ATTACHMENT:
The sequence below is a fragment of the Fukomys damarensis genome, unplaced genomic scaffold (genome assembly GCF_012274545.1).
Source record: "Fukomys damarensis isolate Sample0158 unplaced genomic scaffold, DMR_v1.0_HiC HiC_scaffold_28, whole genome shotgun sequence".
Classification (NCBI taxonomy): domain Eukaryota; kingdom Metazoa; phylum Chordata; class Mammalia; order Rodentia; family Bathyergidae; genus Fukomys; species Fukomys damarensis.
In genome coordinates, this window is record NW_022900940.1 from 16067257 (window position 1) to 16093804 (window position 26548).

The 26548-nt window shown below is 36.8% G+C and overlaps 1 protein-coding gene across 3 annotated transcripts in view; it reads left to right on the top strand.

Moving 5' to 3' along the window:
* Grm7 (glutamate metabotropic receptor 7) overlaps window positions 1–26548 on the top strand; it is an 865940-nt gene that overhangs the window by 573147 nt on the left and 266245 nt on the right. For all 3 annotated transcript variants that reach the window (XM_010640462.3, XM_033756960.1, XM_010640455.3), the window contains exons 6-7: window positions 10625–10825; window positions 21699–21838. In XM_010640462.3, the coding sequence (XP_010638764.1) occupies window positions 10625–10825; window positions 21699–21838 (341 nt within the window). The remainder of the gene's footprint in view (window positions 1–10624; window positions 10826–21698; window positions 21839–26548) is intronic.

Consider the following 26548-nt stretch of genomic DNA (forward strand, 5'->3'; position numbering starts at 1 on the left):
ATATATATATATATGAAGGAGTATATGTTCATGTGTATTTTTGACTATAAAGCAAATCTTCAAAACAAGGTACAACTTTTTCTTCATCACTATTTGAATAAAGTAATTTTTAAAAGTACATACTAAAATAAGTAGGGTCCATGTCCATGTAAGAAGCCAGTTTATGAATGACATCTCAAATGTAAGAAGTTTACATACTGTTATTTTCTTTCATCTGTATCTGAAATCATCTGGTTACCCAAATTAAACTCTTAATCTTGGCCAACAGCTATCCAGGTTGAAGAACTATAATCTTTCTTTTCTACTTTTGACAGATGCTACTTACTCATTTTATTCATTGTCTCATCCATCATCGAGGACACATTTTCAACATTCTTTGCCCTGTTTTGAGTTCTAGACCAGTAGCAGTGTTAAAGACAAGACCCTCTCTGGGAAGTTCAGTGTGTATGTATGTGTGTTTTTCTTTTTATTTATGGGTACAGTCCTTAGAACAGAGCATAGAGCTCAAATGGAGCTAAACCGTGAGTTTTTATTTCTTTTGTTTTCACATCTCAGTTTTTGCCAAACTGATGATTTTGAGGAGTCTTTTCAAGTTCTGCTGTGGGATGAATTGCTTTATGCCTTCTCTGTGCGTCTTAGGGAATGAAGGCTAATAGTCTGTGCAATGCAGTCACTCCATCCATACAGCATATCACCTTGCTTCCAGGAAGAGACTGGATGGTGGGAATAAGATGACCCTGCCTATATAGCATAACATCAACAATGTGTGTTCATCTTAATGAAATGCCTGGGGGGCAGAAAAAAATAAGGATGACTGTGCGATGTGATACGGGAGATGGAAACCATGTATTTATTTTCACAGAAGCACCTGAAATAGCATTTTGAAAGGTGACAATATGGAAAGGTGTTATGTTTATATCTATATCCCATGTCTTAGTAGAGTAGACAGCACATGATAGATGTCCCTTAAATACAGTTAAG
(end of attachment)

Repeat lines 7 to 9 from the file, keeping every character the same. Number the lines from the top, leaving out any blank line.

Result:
* Grm7 (glutamate metabotropic receptor 7) overlaps window positions 1–26548 on the top strand; it is an 865940-nt gene that overhangs the window by 573147 nt on the left and 266245 nt on the right. For all 3 annotated transcript variants that reach the window (XM_010640462.3, XM_033756960.1, XM_010640455.3), the window contains exons 6-7: window positions 10625–10825; window positions 21699–21838. In XM_010640462.3, the coding sequence (XP_010638764.1) occupies window positions 10625–10825; window positions 21699–21838 (341 nt within the window). The remainder of the gene's footprint in view (window positions 1–10624; window positions 10826–21698; window positions 21839–26548) is intronic.

Consider the following 26548-nt stretch of genomic DNA (forward strand, 5'->3'; position numbering starts at 1 on the left):
ATATATATATATATGAAGGAGTATATGTTCATGTGTATTTTTGACTATAAAGCAAATCTTCAAAACAAGGTACAACTTTTTCTTCATCACTATTTGAATAAAGTAATTTTTAAAAGTACATACTAAAATAAGTAGGGTCCATGTCCATGTAAGAAGCCAGTTTATGAATGACATCTCAAATGTAAGAAGTTTACATACTGTTATTTTCTTTCATCTGTATCTGAAATCATCTGGTTACCCAAATTAAACTCTTAATCTTGGCCAACAGCTATCCAGGTTGAAGAACTATAATCTTTCTTTTCTACTTTTGACAGATGCTACTTACTCATTTTATTCATTGTCTCATCCATCATCGAGGACACATTTTCAACATTCTTTGCCCTGTTTTGAGTTCTAGACCAGTAGCAGTGTTAAAGACAAGACCCTCTCTGGGAAGTTCAGTGTGTATGTATGTGTGTTTTTCTTTTTATTTATGGGTACAGTCCTTAGAACAGAGCATAGAGCTCAAATGGAGCTAAACCGTGAGTTTTTATTTCTTTTGTTTTCACATCTCAGTTTTTGCCAAACTGATGATTTTGAGGAGTCTTTTCAAGTTCTGCTGTGGGATGAATTGCTTTATGCCTTCTCTGTGCGTCTTAGGGAATGAAGGCTAATAGTCTGTGCAATGCAGTCACTCCATCCATACAGCATATCACCTTGCTTCCAGGAAGAGACTGGATGGTGGGAATAAGATGACCCTGCCTATATAGCATAACATCAACAATGTGTGTTCATCTTAATGAAATGCCTGGGGGGCAGAAAAAAATAAGGATGACTGTGCGATGTGATACGGGAGATGGAAACCATGTATTTATTTTCACAGAAGCACCTGAAATAGCATTTTGAAAGGTGACAATATGGAAAGGTGTTATGTTTATATCTATATCCCATGTCTTAGTAGAGTAGACAGCACATGATAGATGTCCCTTAAATACAGTTAAG